It has played host to more than 150,000 different events and is affectionately known as "the nation's village hall".
But never before in its colourful history - with productions ranging from rock concerts to operas, the Eurovision Song Contest and even the finals of Miss World - has the Royal Albert Hall suggested that an audience wear earplugs.
Next month, however, youthful spectators will be invited to insert earplugs during the performance of a unique science lesson, "What is Sound?". In this 15-minute session, musicians will use sound to demonstrate the properties of sound waves. It will be beamed live from the Elgar Room at the London concert hall to secondary schools around the country via Facebook and the TES website.
Presented by broadcasters Dr Yan Wong and Dallas Campbell (both from BBC One's Bang Goes the Theory), the aim is to enthuse children around the world about becoming involved in the arts and sciences.
The lesson will begin with a bang, demonstrating the expansion and compression of air caused by the single beat of a drum. But the beat rate will soon increase and the audience will be invited to try to follow the beat with claps. As the frequency of the beat increases, the clapping will merge into applause. The sound waves will be shown on a sound wave monitor, or oscilloscope.
In the second phase, a singer will show how vocal cords work in a similar way. The rationale? To demonstrate that all sounds are produced by vibrations travelling through a medium and that vibrations produced by different materials generate different sound waves.
The lesson will go on to introduce a synthesiser, which shows how synthesised sound can vibrate the strings of a double bass if you hit the right frequencies, and demonstrate that sound carries energy. In the grand finale, a sheet of glass will be shattered using sound alone (enter the earplugs).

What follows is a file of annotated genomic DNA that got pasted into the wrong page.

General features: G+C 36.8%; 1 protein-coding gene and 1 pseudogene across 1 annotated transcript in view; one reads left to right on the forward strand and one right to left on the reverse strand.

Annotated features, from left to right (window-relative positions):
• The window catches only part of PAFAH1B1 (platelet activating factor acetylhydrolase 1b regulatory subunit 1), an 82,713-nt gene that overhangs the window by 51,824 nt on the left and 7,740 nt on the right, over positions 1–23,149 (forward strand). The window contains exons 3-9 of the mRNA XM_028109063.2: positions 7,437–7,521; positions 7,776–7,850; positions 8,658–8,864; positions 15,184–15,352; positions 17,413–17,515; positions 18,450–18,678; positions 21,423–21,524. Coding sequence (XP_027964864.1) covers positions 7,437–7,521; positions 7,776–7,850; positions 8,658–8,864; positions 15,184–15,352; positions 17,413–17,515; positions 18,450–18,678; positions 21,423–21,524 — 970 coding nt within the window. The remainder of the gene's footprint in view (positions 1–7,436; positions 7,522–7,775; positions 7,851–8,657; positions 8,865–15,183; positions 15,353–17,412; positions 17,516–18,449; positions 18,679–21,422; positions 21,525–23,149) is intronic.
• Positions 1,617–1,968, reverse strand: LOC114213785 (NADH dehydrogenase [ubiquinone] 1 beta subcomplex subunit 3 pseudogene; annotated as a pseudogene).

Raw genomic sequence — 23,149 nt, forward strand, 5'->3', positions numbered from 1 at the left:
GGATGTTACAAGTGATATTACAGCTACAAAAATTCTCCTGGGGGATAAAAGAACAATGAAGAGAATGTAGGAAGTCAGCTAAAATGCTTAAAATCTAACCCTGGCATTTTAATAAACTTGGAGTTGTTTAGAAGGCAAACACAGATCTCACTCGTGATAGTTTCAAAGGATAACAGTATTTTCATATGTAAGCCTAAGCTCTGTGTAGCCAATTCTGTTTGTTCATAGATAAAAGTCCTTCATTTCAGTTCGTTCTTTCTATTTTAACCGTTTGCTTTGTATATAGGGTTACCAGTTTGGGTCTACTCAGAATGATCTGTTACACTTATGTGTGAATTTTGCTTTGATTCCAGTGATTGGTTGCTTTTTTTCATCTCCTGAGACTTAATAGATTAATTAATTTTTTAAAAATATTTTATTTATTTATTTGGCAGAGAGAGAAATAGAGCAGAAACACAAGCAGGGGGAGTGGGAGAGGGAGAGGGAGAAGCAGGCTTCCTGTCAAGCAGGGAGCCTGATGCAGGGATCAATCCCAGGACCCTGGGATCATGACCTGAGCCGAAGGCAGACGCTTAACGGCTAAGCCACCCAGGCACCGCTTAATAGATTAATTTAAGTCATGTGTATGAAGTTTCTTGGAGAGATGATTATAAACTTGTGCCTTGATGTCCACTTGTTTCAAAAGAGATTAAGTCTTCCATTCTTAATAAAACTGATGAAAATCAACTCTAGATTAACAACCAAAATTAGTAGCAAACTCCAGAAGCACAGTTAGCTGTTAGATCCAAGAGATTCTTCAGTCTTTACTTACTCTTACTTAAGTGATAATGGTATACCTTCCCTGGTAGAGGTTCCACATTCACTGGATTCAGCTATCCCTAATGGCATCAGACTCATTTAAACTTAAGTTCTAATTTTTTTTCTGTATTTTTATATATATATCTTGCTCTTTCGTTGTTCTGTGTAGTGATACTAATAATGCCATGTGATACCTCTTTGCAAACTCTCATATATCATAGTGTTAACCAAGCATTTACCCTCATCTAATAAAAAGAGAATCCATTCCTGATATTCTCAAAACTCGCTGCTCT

There is an irony in a lesson on sound being produced at the Royal Albert Hall. It originally had such troubled acoustics, with such a distinct echo, that it was jokingly said to be the only venue where a British composer could be sure of hearing their work twice.
The lesson is a dramatic approach to a subject that is unfortunately perceived by some learners as difficult and boring. And transforming the hallowed stage of the Royal Albert Hall into an international classroom is a sensational way to attract pupils to the sciences.
"We'll be tackling the subject of 'sound' with the usual enthusiasm, starting by involving the Royal Albert Hall band and ending up by shattering glass with pure sound," says Wong. "Broadcasting the lesson live online means we can move away from a formal science lesson and take our own distinctive approach, involving unusual stuff from the world around us."
Lucy Noble, head of programming and education at the Royal Albert Hall, explains that the charity sees it as a natural extension of its educational facilities. "The science lesson offers us the chance to take the hall into classrooms across the country and even the world," she says. "We hope this will be the first of many live broadcasts."
Such sophisticated technology is a far cry from the way the hall was built. The glazed, wrought-iron framework of the dome - designed by Rowland Mason Ordish - was trialled in Manchester, taken apart, then brought to London by horse and cart to be reconstructed in time for the building's opening in 1871.
Alessio Bernardelli is a TES subject adviser. The science lesson will be broadcast live online from 2pm on 11 October. For details, go to www.tes.co.ukroyalalberthall
Visit www.tes.co.ukroyalalberthall for resources and to watch TES partner Royal Albert Hall's live science lesson.
For an interactive lesson introducing sound try louisemurtha's PowerPoint.
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